Having Howard there, telling his story, allowed for us to more easily relate to the information. Howard made it real. Howard provided a look at the Holocaust that you can't get from books, pictures, video and primary sources. The personal connection is something that cannot be learned in the classroom.

Jake Zirkle / Student / Washington Jefferson University
Poland Personally: A Study Seminar to Poland

One thought that really stuck with me was that the Holocaust didn't just happen to the Jews. It happened to the whole world. I think many people ignore the Holocaust because they feel disconnected to what happened. Because they aren't Jewish, the Holocaust doesn't affect them. But in reality more than just the Jews were targeted. While the Jews make up the majority of the people killed, so many others were hurt too. Catholics, gypsies, the mentally and physically disabled, and even certain poles were killed in death camps. So if i could bring back one idea, it would be that everyone was affected but the Holocaust, not just one specific group of people.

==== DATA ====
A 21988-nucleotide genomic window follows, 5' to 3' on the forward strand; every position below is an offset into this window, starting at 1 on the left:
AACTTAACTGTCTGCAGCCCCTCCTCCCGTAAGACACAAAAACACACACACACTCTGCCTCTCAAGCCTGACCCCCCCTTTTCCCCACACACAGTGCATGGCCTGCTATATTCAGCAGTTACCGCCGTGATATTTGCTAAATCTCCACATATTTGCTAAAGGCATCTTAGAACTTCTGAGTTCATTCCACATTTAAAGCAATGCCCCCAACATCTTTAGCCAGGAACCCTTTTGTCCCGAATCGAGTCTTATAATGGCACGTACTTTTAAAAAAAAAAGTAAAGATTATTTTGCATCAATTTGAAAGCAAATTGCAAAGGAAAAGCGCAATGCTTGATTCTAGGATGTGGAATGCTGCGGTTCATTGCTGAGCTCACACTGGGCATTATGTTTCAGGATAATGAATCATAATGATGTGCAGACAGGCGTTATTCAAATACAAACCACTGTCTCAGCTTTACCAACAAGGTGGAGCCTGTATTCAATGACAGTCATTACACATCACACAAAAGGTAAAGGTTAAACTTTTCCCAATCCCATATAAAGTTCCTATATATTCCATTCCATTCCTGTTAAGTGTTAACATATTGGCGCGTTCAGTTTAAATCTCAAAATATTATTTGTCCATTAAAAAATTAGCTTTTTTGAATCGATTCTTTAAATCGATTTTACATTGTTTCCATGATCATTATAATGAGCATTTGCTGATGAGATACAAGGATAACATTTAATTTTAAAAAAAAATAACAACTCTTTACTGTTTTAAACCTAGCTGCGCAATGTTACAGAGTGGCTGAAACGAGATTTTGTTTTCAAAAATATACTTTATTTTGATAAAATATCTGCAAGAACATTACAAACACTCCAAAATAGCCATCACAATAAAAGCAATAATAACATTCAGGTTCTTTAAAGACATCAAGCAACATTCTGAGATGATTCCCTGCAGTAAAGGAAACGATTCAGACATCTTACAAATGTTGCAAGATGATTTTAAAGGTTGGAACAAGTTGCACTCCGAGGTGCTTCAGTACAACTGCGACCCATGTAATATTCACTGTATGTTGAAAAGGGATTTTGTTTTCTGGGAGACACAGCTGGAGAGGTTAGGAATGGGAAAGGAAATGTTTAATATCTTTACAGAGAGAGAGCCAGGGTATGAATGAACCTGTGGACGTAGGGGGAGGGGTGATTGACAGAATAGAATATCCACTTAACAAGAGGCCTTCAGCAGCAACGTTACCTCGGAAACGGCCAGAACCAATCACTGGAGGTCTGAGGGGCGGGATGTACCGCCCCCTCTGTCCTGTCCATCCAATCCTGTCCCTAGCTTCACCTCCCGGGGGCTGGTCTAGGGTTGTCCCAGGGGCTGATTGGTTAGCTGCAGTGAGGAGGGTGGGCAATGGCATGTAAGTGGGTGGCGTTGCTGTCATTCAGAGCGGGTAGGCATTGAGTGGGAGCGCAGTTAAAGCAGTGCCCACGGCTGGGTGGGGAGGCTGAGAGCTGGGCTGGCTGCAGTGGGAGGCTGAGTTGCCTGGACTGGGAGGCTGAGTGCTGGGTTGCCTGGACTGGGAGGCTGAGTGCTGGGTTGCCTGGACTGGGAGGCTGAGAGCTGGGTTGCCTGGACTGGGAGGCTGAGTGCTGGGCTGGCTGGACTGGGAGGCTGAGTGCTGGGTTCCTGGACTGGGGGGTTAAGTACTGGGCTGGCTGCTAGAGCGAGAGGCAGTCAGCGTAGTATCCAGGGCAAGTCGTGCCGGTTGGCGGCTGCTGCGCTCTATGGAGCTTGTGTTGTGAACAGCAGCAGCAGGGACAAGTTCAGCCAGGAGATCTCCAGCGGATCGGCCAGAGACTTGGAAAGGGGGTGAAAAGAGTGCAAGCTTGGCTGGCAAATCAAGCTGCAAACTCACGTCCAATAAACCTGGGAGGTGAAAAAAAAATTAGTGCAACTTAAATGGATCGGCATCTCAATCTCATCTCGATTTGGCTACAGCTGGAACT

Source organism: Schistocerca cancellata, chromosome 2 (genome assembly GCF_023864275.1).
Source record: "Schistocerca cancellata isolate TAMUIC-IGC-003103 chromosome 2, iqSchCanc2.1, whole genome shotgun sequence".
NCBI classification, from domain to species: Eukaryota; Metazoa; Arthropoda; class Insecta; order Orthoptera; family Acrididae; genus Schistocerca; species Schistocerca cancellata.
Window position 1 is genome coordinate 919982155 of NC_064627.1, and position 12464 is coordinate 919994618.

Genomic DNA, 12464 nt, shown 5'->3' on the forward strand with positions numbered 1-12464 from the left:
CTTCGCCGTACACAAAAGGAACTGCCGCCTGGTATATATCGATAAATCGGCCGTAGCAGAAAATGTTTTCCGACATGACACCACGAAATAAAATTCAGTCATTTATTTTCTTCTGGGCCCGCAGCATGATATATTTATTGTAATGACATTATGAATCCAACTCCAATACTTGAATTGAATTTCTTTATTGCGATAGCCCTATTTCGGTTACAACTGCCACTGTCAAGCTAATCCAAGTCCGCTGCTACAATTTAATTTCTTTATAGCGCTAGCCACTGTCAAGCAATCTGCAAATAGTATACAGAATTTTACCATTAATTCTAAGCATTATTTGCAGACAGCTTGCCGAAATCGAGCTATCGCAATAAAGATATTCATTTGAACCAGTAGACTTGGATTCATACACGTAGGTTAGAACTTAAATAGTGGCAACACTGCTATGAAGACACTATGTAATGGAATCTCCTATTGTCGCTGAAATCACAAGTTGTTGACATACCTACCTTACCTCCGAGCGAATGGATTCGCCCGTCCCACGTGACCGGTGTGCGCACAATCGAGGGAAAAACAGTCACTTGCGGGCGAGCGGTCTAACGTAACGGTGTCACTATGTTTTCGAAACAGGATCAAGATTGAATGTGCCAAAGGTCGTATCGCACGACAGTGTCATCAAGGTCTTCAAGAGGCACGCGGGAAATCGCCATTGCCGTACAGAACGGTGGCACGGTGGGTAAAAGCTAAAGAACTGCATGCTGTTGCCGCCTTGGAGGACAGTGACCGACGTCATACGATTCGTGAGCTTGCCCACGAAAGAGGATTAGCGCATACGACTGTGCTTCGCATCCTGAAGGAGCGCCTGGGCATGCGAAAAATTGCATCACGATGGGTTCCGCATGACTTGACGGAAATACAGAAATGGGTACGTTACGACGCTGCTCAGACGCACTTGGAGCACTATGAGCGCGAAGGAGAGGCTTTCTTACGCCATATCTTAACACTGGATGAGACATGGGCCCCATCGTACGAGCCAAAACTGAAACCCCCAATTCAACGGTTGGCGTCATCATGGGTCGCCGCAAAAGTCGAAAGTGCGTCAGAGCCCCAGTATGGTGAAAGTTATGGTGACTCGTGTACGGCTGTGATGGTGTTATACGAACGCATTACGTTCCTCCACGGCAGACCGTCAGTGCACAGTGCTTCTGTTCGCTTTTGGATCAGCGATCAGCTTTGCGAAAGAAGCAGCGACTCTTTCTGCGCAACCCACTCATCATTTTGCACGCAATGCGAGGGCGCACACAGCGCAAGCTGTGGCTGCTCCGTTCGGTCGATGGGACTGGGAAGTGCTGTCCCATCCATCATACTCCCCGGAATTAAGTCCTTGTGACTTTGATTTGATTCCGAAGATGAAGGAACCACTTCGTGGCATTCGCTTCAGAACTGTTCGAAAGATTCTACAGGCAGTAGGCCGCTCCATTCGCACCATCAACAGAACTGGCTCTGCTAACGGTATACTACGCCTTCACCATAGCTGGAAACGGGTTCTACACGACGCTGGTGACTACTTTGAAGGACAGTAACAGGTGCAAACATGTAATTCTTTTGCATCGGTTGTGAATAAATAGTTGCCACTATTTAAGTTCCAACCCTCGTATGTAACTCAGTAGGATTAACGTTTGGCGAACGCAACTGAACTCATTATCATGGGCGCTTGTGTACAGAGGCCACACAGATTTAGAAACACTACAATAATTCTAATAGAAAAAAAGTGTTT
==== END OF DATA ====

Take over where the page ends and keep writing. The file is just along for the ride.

Dylan Groff / Student / Shady Side Academy
Poland Personally: A Study Seminar to Poland

For me, learning about the Holocaust and seeing the Holocaust sites are two different concepts. In some regard, learning and reading allows you to have a sense of self-fulfillment that you understand what you read, but when you visually encounter these atrocities, this all changes...I expected to only learn, but we did so much more. We commemorated, we remembered, and we celebrated the lives of those who perished in the Holocaust. We prayed, we broke bread with total strangers, and by the end, it was a truly close-knit community.

Blake Humphrey / Student / Wheeling Park High School
Poland Personally: A Study Seminar to Poland

I was able to learn about the 'individual' during this trip. Usually in classrooms only the number of victims is focused upon. The numbers that are used to describe the victims are so large that the human mind cannot comprehend what is actually being talked about. Breaking those numbers down to individuals and families show how truly awful this entire regime was.

Isaac Estep / Student / Wheeling, WV
Poland Personally: A Study Seminar to Poland

This trip has given me the knowledge to begin to formulate questions, which are the first steps toward understanding.

Stephen Board / Student
Inside Israel: A Study Seminar to Israel